"Singing Brakeman" dies

May 26th, 1933

On this day in 1933, country music pioneer Jimmie Rodgers, nicknamed "the Singing Brakeman," died in New York City at the age of thirty-five. Rodgers, born in Mississippi in 1897, worked as a brakeman on railroads throughout the South and learned songs from black railroad workers, who also taught him to play the banjo and the guitar. A severe case of tuberculosis, contracted in 1924, forced Rodgers to retire from the railroad. In 1927 he signed a contract with the Victor Talking Machine Company, and his records catapulted him to almost immediate fame. He recorded 111 songs altogether and sold twenty million records between 1927 and 1933. Rodgers enthralled radio, recording, and stage audiences with his performance of songs that seemed to catalogue the varied memories and experiences of small town and rural Americans. To seek relief from tuberculosis, Rodgers moved to the Hill Country and in 1929 built a $50,000 mansion in Kerrville, but left there to live in a modest home in San Antonio in 1932. Among the many performers who either knew or were influenced by Rodgers are Mance Lipscomb, Freddie King, Ernest Tubb, Lefty Frizzell, Tommy Duncan, Kenneth Threadgill, and Bill Neely.

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"Singing Brakeman" dies

May 26th, 1933

On this day in 1933, country music pioneer Jimmie Rodgers, nicknamed "the Singing Brakeman," died in New York City at the age of thirty-five. Rodgers, born in Mississippi in 1897, worked as a brakeman on railroads throughout the South and learned songs from black railroad workers, who also taught him to play the banjo and the guitar. A severe case of tuberculosis, contracted in 1924, forced Rodgers to retire from the railroad. In 1927 he signed a contract with the Victor Talking Machine Company, and his records catapulted him to almost immediate fame. He recorded 111 songs altogether and sold twenty million records between 1927 and 1933. Rodgers enthralled radio, recording, and stage audiences with his performance of songs that seemed to catalogue the varied memories and experiences of small town and rural Americans. To seek relief from tuberculosis, Rodgers moved to the Hill Country and in 1929 built a $50,000 mansion in Kerrville, but left there to live in a modest home in San Antonio in 1932. Among the many performers who either knew or were influenced by Rodgers are Mance Lipscomb, Freddie King, Ernest Tubb, Lefty Frizzell, Tommy Duncan, Kenneth Threadgill, and Bill Neely.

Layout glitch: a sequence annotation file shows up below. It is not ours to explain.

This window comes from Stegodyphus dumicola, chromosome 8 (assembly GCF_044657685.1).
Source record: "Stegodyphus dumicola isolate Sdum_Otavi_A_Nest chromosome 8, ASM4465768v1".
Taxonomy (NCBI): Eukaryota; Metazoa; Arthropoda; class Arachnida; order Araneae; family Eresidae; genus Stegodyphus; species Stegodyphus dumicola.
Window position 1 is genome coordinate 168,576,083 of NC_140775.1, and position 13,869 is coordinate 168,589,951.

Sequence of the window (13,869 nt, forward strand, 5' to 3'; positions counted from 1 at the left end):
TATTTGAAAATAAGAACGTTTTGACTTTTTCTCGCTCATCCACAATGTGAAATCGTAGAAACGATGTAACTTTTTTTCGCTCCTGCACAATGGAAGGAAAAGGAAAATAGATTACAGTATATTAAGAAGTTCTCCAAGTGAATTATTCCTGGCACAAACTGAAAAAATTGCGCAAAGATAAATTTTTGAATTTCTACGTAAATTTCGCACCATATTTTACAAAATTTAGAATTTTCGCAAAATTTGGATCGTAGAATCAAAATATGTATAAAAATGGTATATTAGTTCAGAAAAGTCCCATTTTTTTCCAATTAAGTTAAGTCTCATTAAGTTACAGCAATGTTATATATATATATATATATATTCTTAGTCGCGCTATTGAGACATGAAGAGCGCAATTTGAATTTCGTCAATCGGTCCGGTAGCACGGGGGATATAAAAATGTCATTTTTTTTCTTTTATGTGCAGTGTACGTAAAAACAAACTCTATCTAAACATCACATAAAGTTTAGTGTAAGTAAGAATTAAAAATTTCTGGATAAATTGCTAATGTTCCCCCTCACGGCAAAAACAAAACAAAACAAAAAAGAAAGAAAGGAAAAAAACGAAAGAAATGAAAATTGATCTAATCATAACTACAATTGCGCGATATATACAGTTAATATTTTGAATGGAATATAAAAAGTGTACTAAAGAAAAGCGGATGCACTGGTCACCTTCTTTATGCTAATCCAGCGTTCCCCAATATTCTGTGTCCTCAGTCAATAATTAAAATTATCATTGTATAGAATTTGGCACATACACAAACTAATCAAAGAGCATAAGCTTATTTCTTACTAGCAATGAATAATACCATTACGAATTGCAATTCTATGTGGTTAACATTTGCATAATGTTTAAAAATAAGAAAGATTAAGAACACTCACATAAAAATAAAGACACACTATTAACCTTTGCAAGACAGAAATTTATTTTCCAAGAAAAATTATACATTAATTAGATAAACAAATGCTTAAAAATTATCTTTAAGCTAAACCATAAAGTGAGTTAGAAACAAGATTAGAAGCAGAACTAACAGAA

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Related Handbook of Texas Articles

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With more than 27,000 articles about Texas history, the Texas State Historical Association's Handbook of Texas is the largest online encyclopedia about all things Texas. Now you can celebrate the history of Texas every day by activating your free subscription to Texas Day by Day. Each day's email tells a little bit more of the story of Texas and links to our collection of more than 27,000 articles. It's one of the best ways to learn more about Texas history — in only 15 minutes a day!

Activate your free subscription to Texas Day by Day and you can:

  • Explore Texas history each day in bite-sized pieces conveniently delivered to your inbox each morning
  • Astound your friends with your Texas history prowess
  • Get in-depth looks at some of the overlooked events and landmarks in Texas history
  • Discover new places to explore in the Lone Star State
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